In order that a man may be able to sell commodities other than labour-power, he must of course have the means of production, as raw material, implements, &c. No boots can be made without leather. He requires also the means of subsistence. Nobody—not even “a musician of the future” can live upon future products, or upon use-values in an unfinished state; and ever since the first moment of his appearance on the world’s stage, man always has been, and must still be a consumer, both before and while he is producing. In a society where all products assume the form of commodities, these commodities must be sold after they have been produced; it is only after their sale that they can serve in satisfying the requirements of their producer. The time necessary for their sale is superadded to that necessary for their production.
For the conversion of his money into capital, therefore, the owner of money must meet in the market with the free labourer, free in the double sense, that as a free man he can
dispose of his labour-power as his own commodity, and that on the other hand he has no other commodity for sale, is short of everything necessary for the realisation of his labour-power.
The question why this free labourer confronts him in the market, has no interest for the owner of money, who regards the labour market as a branch of the general market for commodities. And for the present it interests us just as little. We cling to the fact theoretically, as he does practically. One thing, however, is clear—nature does not produce on the one side owners of money or commodities, and on the other men possessing nothing but their won labour-power. This relation has no natural basis, neither is its social basis one that is common to all historical periods. It is clearly the result of a past historial development, the product of many economical revolutions, of the extinction of a whole series of older forms of social production.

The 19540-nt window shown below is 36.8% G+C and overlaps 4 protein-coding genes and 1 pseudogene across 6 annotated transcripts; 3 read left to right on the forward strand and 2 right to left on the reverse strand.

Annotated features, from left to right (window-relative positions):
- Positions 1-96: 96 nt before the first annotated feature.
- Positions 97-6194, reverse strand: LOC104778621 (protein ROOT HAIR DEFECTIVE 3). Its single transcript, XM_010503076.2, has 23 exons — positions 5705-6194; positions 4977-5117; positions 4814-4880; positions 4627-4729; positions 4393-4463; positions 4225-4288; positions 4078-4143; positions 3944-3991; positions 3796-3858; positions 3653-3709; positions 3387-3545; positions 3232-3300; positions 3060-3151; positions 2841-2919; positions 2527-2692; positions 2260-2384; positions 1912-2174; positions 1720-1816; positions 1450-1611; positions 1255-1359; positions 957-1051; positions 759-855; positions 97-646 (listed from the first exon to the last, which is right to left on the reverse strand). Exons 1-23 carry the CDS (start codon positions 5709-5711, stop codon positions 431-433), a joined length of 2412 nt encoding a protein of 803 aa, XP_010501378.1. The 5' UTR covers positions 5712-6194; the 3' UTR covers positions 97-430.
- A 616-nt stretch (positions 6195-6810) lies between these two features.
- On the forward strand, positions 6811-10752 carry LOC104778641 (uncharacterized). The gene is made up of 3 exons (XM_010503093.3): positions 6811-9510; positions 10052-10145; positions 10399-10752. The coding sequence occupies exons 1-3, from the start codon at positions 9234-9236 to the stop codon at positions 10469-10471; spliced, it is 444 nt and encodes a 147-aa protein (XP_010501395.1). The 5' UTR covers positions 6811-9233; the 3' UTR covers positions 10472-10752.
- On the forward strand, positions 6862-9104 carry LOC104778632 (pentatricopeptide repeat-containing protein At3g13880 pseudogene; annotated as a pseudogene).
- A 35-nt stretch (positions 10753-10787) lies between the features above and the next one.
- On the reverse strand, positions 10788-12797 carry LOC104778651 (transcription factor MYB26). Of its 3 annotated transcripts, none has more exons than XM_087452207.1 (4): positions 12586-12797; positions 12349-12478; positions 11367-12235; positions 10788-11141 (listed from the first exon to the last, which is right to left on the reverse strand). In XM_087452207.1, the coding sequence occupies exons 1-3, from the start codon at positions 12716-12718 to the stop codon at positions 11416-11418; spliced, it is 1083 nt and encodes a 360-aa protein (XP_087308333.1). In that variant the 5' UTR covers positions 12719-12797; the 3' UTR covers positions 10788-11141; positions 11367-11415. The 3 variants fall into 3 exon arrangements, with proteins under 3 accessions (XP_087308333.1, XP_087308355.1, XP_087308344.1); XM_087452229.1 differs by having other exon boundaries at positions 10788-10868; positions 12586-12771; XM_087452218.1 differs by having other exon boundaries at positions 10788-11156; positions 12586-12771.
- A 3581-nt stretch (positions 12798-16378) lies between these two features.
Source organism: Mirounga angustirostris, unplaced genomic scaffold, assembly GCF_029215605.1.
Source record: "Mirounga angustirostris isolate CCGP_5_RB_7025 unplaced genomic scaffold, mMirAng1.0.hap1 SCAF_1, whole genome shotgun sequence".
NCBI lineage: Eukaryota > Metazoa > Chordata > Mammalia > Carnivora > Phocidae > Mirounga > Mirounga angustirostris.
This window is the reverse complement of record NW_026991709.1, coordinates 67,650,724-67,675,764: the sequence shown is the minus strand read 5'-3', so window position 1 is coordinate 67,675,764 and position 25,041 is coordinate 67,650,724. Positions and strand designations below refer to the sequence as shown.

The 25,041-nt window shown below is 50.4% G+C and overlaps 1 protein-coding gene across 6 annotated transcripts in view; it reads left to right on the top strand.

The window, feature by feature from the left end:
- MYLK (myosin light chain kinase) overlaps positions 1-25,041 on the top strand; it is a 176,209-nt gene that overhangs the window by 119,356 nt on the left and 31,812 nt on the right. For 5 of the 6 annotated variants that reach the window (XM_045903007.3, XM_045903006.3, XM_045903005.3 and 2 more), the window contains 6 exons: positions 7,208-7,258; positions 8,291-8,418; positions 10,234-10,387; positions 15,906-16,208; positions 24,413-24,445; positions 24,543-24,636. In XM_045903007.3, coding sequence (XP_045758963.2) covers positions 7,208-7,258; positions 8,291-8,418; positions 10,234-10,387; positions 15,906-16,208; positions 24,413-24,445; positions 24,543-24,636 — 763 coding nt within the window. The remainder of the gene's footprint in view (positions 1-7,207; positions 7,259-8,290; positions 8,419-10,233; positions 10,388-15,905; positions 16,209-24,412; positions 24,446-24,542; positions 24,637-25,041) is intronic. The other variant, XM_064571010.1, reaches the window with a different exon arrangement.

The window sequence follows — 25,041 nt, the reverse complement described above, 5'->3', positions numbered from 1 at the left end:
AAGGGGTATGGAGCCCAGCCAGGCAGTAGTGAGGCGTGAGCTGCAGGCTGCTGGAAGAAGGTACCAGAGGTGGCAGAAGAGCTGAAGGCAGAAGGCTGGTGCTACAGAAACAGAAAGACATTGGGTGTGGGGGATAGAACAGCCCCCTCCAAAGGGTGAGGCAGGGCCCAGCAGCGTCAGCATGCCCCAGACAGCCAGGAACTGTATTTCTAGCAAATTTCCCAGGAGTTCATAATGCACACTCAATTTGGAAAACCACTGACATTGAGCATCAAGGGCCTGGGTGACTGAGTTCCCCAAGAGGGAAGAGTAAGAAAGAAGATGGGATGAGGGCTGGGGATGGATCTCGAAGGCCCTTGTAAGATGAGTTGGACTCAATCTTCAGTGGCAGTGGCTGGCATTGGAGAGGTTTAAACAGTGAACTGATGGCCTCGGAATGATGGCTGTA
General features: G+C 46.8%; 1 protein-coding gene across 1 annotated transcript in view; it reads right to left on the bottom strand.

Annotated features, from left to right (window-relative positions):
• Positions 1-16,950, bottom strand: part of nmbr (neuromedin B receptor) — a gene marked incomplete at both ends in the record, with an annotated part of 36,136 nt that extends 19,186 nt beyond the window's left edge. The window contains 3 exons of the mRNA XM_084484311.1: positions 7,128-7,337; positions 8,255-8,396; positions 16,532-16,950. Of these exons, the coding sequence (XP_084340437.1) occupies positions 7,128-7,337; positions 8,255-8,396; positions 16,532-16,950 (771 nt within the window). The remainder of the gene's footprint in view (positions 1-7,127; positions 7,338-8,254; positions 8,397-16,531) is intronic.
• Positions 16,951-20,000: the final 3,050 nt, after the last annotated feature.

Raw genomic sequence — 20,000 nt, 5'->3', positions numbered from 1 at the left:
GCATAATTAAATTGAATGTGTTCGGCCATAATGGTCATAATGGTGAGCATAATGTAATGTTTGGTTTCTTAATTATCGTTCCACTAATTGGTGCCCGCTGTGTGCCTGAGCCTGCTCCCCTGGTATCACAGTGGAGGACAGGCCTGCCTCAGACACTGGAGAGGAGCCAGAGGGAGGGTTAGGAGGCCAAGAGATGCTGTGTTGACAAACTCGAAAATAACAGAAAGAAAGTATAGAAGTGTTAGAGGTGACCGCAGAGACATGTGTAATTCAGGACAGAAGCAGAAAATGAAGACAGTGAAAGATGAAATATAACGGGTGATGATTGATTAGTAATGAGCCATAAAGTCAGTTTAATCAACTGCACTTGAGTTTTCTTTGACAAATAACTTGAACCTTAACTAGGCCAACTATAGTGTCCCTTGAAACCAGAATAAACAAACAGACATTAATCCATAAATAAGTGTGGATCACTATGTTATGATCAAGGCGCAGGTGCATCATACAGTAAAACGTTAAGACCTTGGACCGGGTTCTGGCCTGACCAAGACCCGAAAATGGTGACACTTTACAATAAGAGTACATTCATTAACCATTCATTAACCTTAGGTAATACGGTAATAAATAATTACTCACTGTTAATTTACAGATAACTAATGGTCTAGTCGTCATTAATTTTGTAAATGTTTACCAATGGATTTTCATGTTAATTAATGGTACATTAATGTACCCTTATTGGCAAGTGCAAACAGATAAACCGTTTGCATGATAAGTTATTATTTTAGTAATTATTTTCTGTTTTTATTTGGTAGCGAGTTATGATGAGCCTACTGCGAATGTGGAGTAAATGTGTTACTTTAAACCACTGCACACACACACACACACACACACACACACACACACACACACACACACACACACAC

So, too, the economical categories, already discussed by us bear the stamp of history. Definite historical conditions are necessary that a product may become a commodity. It must not be produced as the immediate means of subsistence of the producer himself. Had we gone further, and inquired under what circumstances all, or even the majority of products take the form of commodities, we should have found that his can only happen with production of a very specific kind, capitalist production. Such an inquiry, however, would have been foreign to the analysis of commodities. Production and circulation of commodities can take place, although the great mass of the objects produced are intended for the immediate requirements of their producers, are not turned into commodities, and consequently social production is not yet by a long way dominated in its length and breadth by exchange-value, the appearance of products as commodities presupposed such a development of the social division of labour, that the separation of use-value from exchange-value, a separation which first begins with barter, must already have been completed. But such a degree of development is common to many forms of society, which in other respects present the most varying